“A chance visit to Tirumeyyam made me explore its history. It pulled me to the world of inscriptions carved in many monuments of India,” says Pradeep.
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“For many of us, history was never as “relevant” to the ambitions we cherished in school. After all, how were dates, and battles of long-dead kings going to help us become a great engineer, doctor, serial entrepreneur or even an astronaut or a pilot?” Pradeep Chakravarthy tells me.
“But, it appears that those who ignore history are condemned to repeat it. Take the example of Tirumeyyam, a sleepy town in Tamil Nadu. The town was the setting of a bitter religious dispute that was settled on 7 May 1245 – exactly 775 yrs ago. It was partitioned, a dividing wall erected and communities forced to relocate across the wall. If you read newspapers now, we are still fighting on the bases of religion, separating people and erecting walls against those we are angry with,” says Pradeep.
Pradeep feels our past is always relevant – even a thousand years later.
His passion for history is a tangible presence when you talk to him. A Chennai-based behaviourist, and a graduate from the London School of Economics, I asked him how the transition to being a history buff happened. And he told me that it began with the exploration of Peninsular India.
A Tryst With the Past:
“A chance visit to Tirumeyyam made me explore its history. It pulled me to the world of inscriptions carved in many monuments of India,” he says.
Tirumeyyam opened his eyes to the less explored field of South Indian history. What fascinated him, even more, is that these stories that occurred hundreds of years ago, are still relevant to contemporary problems, aspirations and passions.
“The problems that we have today, we had in the past as well. And history gives us a cheat sheet into understanding what may be the consequences of our actions. And by knowing how a certain king thought and acted and the consequences he faced later, we may be able to learn from him. We find that great kings were also prone to error and small kings could do great things – just like us,” he shares.
Before his visit to Tirumeyyam, Pradeep was into Political Science. He pursued his education from the Jawaharlal Nehru University (JNU) and London School of Economics before coming back to India in 1998. He then worked in McKinsey & Company but in 2005, he heard the siren call of the stories of the past.
This newfound passion for history and untiring efforts to know more about our heritage and culture made Pradeep delve further into the history of our country. He started writing articles in renowned publications and authored books on the lesser-known temples of Tamil Nadu, Thanjavur’s cultural history and more.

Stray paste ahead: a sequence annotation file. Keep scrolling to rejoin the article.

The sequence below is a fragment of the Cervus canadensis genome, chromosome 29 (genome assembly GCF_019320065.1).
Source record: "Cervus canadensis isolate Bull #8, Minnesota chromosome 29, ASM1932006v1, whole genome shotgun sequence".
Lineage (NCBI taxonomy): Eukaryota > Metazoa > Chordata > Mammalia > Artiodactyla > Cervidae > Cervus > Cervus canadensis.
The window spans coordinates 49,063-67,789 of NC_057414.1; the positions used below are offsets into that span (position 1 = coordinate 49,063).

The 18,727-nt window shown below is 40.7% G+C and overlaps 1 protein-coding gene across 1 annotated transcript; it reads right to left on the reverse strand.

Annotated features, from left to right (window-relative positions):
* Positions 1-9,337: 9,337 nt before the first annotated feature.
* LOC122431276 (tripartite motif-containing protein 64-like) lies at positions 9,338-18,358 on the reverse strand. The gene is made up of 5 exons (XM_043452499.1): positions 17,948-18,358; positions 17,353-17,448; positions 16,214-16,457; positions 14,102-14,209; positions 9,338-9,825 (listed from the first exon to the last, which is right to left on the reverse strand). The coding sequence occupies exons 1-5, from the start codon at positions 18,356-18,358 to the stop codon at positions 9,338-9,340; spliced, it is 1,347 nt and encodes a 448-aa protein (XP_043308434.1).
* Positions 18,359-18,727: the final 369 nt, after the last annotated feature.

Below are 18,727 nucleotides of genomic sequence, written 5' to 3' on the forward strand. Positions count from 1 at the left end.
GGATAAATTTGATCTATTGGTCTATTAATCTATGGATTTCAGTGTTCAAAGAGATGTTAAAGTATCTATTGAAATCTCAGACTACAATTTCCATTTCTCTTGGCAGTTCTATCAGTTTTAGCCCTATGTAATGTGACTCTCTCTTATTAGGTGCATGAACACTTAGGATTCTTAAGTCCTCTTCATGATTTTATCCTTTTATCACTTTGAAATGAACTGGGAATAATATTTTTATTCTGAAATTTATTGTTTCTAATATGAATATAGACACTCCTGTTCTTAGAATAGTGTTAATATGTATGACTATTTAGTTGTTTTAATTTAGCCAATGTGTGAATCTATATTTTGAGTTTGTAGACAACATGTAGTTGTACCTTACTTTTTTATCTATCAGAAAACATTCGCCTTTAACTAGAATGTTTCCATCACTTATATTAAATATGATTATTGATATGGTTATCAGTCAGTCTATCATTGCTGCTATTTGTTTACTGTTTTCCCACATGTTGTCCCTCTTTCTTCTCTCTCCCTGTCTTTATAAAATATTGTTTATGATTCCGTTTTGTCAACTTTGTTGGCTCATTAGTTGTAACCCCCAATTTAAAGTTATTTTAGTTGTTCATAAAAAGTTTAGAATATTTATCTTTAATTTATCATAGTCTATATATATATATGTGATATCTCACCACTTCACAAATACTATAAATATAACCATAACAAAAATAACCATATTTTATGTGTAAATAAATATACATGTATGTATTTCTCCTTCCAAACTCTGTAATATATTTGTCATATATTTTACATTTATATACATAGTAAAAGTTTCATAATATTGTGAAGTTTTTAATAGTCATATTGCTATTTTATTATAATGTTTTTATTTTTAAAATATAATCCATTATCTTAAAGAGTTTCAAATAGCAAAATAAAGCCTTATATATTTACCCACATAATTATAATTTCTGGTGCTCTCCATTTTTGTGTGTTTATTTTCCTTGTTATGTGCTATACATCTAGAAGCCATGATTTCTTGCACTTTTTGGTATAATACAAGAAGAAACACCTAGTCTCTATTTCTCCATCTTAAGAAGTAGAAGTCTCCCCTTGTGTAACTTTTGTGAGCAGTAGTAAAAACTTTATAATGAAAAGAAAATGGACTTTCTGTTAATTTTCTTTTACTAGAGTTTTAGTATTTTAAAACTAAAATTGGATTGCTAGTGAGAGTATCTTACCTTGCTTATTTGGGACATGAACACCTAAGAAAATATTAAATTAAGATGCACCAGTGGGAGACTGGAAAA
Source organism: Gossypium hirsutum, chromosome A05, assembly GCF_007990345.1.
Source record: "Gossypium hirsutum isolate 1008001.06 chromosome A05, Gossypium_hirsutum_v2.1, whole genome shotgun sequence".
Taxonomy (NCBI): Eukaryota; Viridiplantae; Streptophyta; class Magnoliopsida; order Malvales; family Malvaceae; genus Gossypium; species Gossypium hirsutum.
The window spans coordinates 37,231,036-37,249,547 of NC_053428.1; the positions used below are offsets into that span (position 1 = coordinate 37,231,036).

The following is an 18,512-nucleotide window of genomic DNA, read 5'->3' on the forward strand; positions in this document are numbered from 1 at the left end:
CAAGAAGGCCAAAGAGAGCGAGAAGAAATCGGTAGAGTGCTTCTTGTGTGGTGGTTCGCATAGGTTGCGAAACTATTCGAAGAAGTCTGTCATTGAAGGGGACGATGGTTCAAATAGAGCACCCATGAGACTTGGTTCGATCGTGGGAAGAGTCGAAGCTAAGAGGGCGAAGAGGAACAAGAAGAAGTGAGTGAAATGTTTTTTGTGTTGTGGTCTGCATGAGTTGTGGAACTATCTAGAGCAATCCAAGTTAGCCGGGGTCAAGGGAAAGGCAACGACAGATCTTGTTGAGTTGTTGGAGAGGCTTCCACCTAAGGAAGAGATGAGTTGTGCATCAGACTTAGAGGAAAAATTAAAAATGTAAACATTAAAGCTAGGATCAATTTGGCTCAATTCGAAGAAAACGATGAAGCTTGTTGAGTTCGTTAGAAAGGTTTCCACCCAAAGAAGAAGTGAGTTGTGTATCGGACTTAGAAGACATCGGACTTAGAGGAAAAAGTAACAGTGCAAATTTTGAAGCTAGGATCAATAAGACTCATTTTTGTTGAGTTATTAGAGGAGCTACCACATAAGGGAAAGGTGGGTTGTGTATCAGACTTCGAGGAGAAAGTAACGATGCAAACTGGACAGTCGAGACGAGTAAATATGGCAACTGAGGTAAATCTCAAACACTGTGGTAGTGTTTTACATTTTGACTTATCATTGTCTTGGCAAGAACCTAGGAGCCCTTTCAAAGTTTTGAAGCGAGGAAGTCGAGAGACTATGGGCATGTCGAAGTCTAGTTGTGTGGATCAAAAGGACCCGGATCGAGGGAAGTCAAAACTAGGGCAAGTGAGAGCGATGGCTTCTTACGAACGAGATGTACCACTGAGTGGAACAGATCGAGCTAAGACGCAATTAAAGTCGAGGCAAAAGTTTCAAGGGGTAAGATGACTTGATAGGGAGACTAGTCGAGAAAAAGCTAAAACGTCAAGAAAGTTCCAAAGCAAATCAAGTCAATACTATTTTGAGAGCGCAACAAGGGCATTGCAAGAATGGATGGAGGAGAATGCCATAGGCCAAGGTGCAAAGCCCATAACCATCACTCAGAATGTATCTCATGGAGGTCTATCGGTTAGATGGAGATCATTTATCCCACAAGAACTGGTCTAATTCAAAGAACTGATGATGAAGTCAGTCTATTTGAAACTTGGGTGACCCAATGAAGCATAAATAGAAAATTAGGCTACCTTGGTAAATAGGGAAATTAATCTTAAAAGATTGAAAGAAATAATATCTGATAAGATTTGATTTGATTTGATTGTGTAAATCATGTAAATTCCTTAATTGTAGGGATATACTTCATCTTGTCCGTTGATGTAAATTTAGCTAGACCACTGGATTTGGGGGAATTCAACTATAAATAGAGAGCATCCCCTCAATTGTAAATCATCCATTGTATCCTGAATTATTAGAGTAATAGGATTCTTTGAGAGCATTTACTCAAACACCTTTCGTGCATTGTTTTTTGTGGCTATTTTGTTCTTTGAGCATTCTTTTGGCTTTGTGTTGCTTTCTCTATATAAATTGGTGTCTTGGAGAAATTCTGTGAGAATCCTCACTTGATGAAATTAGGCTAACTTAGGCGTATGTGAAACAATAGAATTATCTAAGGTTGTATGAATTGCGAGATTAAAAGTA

Making History Relevant to The Young
When India imposed a nationwide lockdown, Pradeep began organising workshops for young learners and took history outside their textbooks and made it exciting, visual and relevant.
“The lockdown got me bored. So I collaborated with a friend to start a daily zoom call. I was provocative in my titles, eager to dispel the “boring”, “dry”, “irrelevant” tags of history. I also pushed for the unknown facts about South Indian history in textbooks that largely focus on the North and Mughals,” he shares.
So, his talks focused on things that firstly, were questions that puzzle young minds and secondly, were far from the bulky text one reads in history textbooks.
“Stories, ancient poems, sculptures and artwork all brought dynasties alive. The first batch had 77 children attending an hour a day. Most were logging in ahead of time, noted things down diligently and overwhelmed me with a range of questions – all of this when there were no exams! The attendees zoomed up to anywhere between 178-200 for the next session!” the Chennai historian shares.
He further adds that it is rather unfortunate that children today are not exposed to the wonderful arts and crafts that were common in the yesteryears. So with pictures and artefacts, he tries to bring alive that craftsmanship for his attendees. But that’s not all. The sessions also had subtle lessons to be learnt.
“They learnt that history can be relevant to their immediate and future lives, that it is connected to geography, maths, astronomy etc and that every dynasty is connected to multiple other dynasties and places!” exclaims Pradeep his excitement palpable.
Pradeep is currently working on a book about South India’s history tailored for children between the ages of 12-15 years. In normal times, he conducts heritage walks with MysticalPalmyra. You can check out more details about it here.
(Edited by Saiqua Sultan)